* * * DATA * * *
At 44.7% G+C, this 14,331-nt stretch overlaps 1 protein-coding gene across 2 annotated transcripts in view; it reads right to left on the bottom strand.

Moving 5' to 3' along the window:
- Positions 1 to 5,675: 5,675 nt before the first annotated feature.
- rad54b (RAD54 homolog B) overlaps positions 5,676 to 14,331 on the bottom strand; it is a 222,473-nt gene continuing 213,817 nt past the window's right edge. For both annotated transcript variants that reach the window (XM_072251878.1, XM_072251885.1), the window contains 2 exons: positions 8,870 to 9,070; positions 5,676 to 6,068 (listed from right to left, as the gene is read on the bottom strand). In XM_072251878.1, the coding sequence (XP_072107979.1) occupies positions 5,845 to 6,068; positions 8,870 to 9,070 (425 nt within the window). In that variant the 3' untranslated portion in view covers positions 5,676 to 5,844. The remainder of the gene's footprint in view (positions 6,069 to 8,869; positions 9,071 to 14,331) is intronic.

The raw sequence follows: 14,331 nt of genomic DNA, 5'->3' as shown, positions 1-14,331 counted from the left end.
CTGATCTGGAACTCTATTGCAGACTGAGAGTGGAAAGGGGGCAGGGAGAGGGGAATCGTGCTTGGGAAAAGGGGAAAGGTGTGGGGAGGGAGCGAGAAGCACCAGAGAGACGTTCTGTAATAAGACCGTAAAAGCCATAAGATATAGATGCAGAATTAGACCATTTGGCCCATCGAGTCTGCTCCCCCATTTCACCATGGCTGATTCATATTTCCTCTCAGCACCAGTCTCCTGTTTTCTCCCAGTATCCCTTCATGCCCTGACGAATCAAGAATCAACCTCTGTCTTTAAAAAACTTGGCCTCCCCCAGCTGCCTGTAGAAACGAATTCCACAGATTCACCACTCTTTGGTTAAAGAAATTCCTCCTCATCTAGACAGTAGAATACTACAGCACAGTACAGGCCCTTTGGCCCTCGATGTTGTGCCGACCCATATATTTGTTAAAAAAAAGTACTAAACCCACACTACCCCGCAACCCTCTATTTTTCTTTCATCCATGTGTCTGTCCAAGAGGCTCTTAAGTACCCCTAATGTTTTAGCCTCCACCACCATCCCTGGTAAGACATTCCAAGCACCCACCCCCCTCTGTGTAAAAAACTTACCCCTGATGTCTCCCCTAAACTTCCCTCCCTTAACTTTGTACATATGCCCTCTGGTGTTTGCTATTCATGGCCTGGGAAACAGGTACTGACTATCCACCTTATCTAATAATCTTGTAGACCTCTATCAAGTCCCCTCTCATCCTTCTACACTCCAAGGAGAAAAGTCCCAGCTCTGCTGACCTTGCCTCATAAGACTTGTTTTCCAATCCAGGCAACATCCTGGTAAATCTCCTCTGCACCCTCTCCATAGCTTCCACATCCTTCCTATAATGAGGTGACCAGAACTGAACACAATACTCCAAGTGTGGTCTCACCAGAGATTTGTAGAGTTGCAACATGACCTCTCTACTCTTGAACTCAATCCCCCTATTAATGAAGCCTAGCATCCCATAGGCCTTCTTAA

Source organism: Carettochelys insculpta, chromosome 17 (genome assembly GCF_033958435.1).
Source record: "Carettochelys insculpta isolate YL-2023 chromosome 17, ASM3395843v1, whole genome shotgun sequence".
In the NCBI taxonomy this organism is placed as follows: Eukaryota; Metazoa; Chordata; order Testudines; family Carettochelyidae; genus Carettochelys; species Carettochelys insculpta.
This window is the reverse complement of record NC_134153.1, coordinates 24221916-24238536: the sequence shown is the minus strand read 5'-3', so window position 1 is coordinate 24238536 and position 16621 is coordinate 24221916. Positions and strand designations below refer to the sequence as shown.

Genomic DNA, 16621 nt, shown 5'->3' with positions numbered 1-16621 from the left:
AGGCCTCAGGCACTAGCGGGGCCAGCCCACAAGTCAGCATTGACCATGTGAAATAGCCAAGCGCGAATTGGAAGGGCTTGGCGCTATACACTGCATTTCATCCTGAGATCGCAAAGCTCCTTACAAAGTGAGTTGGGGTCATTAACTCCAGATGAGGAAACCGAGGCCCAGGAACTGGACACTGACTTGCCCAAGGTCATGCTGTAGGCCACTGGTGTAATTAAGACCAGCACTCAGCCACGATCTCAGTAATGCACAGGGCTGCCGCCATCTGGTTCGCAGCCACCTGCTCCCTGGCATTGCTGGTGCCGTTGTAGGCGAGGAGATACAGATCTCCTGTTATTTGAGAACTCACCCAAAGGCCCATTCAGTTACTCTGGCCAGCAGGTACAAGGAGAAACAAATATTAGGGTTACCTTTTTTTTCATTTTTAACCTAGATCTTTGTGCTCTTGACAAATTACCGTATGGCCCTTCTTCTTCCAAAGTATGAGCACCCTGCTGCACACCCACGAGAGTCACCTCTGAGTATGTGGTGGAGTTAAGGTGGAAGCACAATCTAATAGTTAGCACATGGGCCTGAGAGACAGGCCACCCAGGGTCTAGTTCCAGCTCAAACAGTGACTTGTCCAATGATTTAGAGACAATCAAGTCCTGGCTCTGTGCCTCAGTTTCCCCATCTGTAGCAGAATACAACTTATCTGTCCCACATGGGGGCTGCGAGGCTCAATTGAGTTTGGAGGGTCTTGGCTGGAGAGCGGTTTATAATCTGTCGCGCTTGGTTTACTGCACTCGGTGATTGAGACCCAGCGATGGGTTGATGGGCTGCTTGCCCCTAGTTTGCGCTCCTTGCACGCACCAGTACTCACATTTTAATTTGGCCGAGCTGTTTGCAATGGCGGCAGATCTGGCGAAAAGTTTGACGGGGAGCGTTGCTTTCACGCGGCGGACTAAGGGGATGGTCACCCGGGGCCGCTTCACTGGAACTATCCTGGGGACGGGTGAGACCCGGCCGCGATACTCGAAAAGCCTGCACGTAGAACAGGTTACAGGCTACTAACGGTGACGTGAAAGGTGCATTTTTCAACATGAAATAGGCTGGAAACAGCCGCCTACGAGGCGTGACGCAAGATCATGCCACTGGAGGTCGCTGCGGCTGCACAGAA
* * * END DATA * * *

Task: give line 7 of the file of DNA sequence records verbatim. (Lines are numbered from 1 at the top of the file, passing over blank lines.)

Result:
Source organism: Carettochelys insculpta, chromosome 17 (genome assembly GCF_033958435.1).